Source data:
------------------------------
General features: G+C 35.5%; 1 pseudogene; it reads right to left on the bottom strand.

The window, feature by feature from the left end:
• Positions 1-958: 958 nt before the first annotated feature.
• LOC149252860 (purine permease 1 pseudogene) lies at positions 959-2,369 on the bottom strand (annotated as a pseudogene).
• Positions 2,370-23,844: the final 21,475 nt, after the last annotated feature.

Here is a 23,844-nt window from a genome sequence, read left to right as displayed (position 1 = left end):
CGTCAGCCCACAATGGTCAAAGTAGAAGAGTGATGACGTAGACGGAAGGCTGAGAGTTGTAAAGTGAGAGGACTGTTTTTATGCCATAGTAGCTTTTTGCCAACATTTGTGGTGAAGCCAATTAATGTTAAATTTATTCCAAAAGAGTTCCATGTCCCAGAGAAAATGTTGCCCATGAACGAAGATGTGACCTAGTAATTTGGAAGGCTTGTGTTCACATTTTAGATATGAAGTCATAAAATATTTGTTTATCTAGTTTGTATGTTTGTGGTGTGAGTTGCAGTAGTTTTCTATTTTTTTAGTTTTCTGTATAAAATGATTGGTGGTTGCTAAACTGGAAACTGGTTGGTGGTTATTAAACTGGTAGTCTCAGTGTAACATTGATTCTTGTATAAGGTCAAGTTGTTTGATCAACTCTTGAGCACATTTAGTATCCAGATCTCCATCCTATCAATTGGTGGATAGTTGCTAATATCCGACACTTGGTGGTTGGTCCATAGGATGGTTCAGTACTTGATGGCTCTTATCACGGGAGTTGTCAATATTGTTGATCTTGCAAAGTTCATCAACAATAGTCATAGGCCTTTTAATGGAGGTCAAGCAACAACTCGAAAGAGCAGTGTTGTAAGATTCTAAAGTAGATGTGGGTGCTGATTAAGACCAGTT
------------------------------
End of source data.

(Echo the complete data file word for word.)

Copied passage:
General features: G+C 35.5%; 1 pseudogene; it reads right to left on the bottom strand.

The window, feature by feature from the left end:
• Positions 1-958: 958 nt before the first annotated feature.
• LOC149252860 (purine permease 1 pseudogene) lies at positions 959-2,369 on the bottom strand (annotated as a pseudogene).
• Positions 2,370-23,844: the final 21,475 nt, after the last annotated feature.

Here is a 23,844-nt window from a genome sequence, read left to right as displayed (position 1 = left end):
CGTCAGCCCACAATGGTCAAAGTAGAAGAGTGATGACGTAGACGGAAGGCTGAGAGTTGTAAAGTGAGAGGACTGTTTTTATGCCATAGTAGCTTTTTGCCAACATTTGTGGTGAAGCCAATTAATGTTAAATTTATTCCAAAAGAGTTCCATGTCCCAGAGAAAATGTTGCCCATGAACGAAGATGTGACCTAGTAATTTGGAAGGCTTGTGTTCACATTTTAGATATGAAGTCATAAAATATTTGTTTATCTAGTTTGTATGTTTGTGGTGTGAGTTGCAGTAGTTTTCTATTTTTTTAGTTTTCTGTATAAAATGATTGGTGGTTGCTAAACTGGAAACTGGTTGGTGGTTATTAAACTGGTAGTCTCAGTGTAACATTGATTCTTGTATAAGGTCAAGTTGTTTGATCAACTCTTGAGCACATTTAGTATCCAGATCTCCATCCTATCAATTGGTGGATAGTTGCTAATATCCGACACTTGGTGGTTGGTCCATAGGATGGTTCAGTACTTGATGGCTCTTATCACGGGAGTTGTCAATATTGTTGATCTTGCAAAGTTCATCAACAATAGTCATAGGCCTTTTAATGGAGGTCAAGCAACAACTCGAAAGAGCAGTGTTGTAAGATTCTAAAGTAGATGTGGGTGCTGATTAAGACCAGTT